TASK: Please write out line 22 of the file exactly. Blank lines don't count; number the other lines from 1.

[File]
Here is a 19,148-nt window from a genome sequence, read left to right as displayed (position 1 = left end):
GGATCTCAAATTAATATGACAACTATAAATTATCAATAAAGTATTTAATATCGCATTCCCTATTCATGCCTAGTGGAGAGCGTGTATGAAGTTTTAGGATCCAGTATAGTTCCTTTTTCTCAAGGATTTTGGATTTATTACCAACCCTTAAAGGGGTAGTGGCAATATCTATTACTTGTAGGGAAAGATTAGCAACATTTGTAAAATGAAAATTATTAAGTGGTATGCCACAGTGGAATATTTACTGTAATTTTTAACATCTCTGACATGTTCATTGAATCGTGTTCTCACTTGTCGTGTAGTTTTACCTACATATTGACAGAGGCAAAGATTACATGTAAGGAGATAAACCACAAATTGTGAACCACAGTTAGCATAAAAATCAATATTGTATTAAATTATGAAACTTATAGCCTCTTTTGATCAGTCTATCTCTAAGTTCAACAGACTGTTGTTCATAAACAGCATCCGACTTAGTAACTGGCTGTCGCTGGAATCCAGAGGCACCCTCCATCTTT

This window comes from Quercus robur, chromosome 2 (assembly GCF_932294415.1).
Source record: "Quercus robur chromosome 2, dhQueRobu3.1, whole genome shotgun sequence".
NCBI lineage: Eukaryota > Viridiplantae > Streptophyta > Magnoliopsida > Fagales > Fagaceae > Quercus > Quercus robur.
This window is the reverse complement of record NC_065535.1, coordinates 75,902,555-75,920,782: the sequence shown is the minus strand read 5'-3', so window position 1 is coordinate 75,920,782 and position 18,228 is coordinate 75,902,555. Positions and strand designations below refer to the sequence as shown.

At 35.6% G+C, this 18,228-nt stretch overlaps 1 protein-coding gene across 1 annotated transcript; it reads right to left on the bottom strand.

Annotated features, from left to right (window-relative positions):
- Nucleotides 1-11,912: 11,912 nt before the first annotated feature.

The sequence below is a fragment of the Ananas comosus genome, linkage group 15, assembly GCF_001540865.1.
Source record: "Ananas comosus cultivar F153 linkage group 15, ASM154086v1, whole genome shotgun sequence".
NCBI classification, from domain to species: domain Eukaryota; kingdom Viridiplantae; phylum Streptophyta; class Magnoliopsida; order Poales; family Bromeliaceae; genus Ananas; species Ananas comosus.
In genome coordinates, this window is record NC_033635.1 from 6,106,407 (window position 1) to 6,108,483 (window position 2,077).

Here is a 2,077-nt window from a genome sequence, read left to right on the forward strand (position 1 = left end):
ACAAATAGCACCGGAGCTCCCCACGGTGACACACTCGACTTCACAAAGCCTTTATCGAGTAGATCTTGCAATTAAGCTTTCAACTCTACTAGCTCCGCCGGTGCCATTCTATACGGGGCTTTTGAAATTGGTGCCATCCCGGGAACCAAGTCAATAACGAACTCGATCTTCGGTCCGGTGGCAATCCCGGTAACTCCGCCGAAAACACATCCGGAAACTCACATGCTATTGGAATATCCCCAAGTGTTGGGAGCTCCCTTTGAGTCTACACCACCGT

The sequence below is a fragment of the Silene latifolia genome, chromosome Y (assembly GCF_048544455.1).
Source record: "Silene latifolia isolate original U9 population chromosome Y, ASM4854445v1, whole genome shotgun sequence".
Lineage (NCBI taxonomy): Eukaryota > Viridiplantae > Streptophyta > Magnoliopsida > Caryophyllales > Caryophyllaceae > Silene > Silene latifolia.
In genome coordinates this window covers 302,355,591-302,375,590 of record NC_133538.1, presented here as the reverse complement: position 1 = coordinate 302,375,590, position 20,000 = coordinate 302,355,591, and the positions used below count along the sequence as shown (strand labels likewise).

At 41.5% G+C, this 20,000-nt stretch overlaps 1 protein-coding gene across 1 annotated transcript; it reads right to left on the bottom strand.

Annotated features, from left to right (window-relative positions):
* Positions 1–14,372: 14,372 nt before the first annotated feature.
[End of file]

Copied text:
* Positions 1–14,372: 14,372 nt before the first annotated feature.